Fire in Dreamland
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Theater review by Helen Shaw
Two things ring very true in Rinne Groff’s faltering but beautifully performed dramedy Fire in Dreamland. The first is the titular event: In 1911, a Coney Island amusement park went up like a torch, killing nearly all its circus animals; Groff’s narrator-protagonist Kate (Rebecca Naomi Jones) reels off reams of the real Dreamland story to juxtapose that long-ago tragedy with the recent crisis of Superstorm Sandy. The second is Groff’s depiction of Kate’s suitor, Jaap (Enver Gjokaj), a European filmmaker with a friable sense of personal responsibility. He has talent—he wows Kate with a few minutes of his in-development movie about Dreamland—and his English is adorable (“Computer, you must go faster to be of use to me”). He means well! Surely it’s not his fault that his art-over-practicality attitude keeps hurting people?
Jones is a superstar, but her light is dimmed by her character’s function: playing straight woman first to Jaap and then to Lance (Kyle Beltran), a film student amusingly uncomfortable with everything. Director Marissa Wolf does strong work, and Groff’s script includes a number of elegant touches, like time hops and flashbacks that are cued by a man (Beltran again) with a film clapperboard. Clack! Kate thinks of her dying father. Clack! We’re back in her tiny apartment, where Jaap has just used her credit card. The play’s weakness comes from its lack of a serious central conflict. We wait for Kate to notice that Jaap is a bad boyfriend or at least that his movie hasn’t got a story; we wait for her to make up her mind in an atmosphere weirdly devoid of consequences. While she is torn between her social work and making art, the play itself grows halfhearted whenever it veers towards civic advocacy. Its main tragic moments, told in monologue, concern animals that have been dead for more than a hundred years. For a drama that's about focusing on reality and present suffering, there's more sentimental smoke than emotional fire.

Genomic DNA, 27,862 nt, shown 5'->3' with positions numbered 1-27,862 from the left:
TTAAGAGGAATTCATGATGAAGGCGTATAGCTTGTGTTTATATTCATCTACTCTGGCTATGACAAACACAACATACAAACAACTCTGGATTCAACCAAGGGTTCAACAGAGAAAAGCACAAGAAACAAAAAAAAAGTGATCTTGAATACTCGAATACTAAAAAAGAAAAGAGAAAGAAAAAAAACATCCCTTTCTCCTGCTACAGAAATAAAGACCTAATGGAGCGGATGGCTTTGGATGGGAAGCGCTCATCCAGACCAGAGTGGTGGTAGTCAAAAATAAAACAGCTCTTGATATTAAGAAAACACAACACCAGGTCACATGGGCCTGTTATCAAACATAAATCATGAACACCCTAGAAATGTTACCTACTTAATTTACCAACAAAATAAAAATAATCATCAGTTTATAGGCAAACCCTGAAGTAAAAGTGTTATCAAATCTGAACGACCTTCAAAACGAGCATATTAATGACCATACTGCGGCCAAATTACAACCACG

Public Theater (Off Broadway). By Rinne Groff. Directed by Marissa Wolf. With ensemble cast. Running time: 1hr 30mins. No intermission.